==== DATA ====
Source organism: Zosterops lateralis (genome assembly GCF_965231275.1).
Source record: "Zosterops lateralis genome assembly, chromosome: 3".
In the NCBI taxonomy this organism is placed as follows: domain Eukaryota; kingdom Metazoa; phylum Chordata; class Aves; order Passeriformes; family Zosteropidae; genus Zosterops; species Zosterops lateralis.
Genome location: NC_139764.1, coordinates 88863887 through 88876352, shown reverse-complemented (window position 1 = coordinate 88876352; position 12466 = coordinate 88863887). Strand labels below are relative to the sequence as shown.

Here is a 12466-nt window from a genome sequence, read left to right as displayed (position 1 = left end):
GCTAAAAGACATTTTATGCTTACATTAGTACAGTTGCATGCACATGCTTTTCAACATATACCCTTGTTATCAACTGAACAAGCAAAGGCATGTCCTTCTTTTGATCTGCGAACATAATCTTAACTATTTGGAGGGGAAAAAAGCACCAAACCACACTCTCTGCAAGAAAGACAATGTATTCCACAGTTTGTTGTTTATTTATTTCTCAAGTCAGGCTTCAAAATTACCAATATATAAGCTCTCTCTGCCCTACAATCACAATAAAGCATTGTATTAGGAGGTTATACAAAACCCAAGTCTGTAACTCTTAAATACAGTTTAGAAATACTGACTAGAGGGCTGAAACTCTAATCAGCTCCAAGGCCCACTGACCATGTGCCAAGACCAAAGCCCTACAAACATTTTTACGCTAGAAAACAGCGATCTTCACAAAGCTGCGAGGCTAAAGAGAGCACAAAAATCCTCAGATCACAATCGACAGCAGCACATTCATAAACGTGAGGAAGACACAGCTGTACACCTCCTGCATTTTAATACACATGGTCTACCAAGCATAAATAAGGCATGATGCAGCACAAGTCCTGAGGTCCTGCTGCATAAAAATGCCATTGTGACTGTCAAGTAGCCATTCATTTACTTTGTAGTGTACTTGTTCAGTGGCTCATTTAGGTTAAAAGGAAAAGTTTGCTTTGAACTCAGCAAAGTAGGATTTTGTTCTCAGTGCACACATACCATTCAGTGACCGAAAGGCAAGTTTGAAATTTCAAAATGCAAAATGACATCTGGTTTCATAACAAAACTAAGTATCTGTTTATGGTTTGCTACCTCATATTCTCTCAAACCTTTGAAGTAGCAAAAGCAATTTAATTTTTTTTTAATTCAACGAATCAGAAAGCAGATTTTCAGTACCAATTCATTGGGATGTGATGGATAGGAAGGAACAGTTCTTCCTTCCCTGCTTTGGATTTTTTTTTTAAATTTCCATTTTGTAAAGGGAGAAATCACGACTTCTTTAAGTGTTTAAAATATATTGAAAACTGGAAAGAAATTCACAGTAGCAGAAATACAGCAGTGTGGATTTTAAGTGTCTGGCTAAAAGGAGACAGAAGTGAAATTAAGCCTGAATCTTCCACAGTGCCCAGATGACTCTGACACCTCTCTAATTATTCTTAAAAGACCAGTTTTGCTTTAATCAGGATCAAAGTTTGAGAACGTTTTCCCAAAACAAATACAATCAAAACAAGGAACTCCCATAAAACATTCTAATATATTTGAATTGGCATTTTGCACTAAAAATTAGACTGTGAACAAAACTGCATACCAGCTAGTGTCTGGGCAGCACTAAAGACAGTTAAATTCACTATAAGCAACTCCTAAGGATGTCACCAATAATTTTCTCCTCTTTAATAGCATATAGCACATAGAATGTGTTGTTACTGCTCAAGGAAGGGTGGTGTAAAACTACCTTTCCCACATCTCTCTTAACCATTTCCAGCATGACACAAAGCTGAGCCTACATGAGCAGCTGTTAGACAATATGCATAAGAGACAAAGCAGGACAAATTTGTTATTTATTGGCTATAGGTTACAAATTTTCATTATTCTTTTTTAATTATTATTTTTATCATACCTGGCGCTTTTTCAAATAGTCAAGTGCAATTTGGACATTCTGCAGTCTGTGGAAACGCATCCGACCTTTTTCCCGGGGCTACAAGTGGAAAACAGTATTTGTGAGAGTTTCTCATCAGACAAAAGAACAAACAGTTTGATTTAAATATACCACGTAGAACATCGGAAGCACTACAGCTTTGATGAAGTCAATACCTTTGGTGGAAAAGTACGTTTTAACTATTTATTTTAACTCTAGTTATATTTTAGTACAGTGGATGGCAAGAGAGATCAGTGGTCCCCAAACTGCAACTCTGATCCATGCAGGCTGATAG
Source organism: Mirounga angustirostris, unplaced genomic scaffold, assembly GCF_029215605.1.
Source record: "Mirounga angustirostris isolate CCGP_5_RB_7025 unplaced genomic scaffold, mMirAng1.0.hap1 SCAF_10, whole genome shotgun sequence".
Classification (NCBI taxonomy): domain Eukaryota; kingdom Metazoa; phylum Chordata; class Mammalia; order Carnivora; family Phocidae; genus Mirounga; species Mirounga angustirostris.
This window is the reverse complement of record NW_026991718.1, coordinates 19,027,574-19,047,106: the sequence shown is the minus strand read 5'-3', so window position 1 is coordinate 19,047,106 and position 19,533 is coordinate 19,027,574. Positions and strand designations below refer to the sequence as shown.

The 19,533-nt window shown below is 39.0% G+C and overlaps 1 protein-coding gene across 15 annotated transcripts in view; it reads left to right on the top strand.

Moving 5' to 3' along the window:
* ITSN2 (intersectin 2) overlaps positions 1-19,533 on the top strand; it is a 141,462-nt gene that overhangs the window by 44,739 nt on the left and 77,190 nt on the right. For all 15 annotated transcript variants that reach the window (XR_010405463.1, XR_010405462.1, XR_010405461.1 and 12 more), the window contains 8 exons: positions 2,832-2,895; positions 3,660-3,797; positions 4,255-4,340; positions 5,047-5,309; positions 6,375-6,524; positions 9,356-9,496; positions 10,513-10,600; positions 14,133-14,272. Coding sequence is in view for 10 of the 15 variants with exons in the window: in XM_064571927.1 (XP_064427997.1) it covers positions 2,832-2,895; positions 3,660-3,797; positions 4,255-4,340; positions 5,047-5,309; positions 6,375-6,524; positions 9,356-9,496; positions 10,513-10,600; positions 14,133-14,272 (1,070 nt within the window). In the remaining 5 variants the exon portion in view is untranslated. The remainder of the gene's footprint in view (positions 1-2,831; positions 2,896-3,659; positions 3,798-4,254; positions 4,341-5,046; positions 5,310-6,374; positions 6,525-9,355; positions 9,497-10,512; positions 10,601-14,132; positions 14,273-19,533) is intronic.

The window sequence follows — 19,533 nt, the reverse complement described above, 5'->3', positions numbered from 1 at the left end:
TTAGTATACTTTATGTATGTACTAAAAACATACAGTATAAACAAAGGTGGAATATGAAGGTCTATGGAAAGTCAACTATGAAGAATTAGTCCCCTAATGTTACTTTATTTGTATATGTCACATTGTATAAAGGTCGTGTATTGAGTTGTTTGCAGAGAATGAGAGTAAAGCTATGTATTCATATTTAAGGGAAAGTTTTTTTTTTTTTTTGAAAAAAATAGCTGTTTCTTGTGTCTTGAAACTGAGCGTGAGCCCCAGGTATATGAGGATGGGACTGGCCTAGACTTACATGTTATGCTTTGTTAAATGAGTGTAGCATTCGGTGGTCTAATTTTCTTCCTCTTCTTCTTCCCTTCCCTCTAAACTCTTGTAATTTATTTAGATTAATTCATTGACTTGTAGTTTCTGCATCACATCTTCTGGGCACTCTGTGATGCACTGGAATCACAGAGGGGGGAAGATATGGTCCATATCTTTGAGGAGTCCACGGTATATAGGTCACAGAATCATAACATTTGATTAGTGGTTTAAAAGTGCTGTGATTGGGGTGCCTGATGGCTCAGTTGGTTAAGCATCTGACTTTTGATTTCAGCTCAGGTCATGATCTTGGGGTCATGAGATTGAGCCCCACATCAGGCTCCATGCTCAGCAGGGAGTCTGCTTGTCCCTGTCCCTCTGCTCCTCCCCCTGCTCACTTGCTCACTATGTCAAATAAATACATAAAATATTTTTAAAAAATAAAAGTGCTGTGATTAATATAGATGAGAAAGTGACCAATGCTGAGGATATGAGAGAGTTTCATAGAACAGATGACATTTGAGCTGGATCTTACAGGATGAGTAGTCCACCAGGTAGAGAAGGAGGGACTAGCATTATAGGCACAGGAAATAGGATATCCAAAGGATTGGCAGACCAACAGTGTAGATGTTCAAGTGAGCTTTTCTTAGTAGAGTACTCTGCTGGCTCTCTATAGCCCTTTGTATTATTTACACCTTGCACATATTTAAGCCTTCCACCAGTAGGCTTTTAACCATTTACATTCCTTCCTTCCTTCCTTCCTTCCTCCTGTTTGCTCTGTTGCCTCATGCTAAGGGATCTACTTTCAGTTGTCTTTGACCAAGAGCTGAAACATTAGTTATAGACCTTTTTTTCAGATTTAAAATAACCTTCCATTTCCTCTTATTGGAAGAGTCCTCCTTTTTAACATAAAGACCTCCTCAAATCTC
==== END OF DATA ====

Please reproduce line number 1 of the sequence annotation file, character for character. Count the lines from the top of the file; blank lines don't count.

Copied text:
Source organism: Zosterops lateralis (genome assembly GCF_965231275.1).